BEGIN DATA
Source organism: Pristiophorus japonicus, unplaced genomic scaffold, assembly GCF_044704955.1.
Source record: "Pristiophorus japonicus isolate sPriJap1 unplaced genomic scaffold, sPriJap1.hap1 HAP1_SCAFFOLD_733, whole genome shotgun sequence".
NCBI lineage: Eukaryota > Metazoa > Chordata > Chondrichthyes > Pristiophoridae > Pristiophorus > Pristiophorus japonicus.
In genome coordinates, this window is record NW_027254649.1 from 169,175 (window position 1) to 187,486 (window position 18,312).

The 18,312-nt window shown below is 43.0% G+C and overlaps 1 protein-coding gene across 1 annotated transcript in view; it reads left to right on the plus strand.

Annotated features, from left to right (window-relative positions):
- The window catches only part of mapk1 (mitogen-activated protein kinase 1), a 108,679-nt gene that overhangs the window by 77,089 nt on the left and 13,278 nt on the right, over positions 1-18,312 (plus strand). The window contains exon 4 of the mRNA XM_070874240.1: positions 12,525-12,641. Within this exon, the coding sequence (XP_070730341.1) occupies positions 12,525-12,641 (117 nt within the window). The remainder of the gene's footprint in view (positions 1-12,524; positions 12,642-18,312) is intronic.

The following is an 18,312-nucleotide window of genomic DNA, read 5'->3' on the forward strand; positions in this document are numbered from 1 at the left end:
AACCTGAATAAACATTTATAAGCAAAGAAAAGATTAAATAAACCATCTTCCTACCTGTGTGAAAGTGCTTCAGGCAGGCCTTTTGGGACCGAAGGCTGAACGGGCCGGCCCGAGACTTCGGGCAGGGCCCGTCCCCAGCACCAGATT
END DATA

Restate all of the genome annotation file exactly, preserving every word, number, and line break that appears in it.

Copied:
Source organism: Pristiophorus japonicus, unplaced genomic scaffold, assembly GCF_044704955.1.
Source record: "Pristiophorus japonicus isolate sPriJap1 unplaced genomic scaffold, sPriJap1.hap1 HAP1_SCAFFOLD_733, whole genome shotgun sequence".
NCBI lineage: Eukaryota > Metazoa > Chordata > Chondrichthyes > Pristiophoridae > Pristiophorus > Pristiophorus japonicus.
In genome coordinates, this window is record NW_027254649.1 from 169,175 (window position 1) to 187,486 (window position 18,312).

The 18,312-nt window shown below is 43.0% G+C and overlaps 1 protein-coding gene across 1 annotated transcript in view; it reads left to right on the plus strand.

Annotated features, from left to right (window-relative positions):
- The window catches only part of mapk1 (mitogen-activated protein kinase 1), a 108,679-nt gene that overhangs the window by 77,089 nt on the left and 13,278 nt on the right, over positions 1-18,312 (plus strand). The window contains exon 4 of the mRNA XM_070874240.1: positions 12,525-12,641. Within this exon, the coding sequence (XP_070730341.1) occupies positions 12,525-12,641 (117 nt within the window). The remainder of the gene's footprint in view (positions 1-12,524; positions 12,642-18,312) is intronic.

The following is an 18,312-nucleotide window of genomic DNA, read 5'->3' on the forward strand; positions in this document are numbered from 1 at the left end:
AACCTGAATAAACATTTATAAGCAAAGAAAAGATTAAATAAACCATCTTCCTACCTGTGTGAAAGTGCTTCAGGCAGGCCTTTTGGGACCGAAGGCTGAACGGGCCGGCCCGAGACTTCGGGCAGGGCCCGTCCCCAGCACCAGATT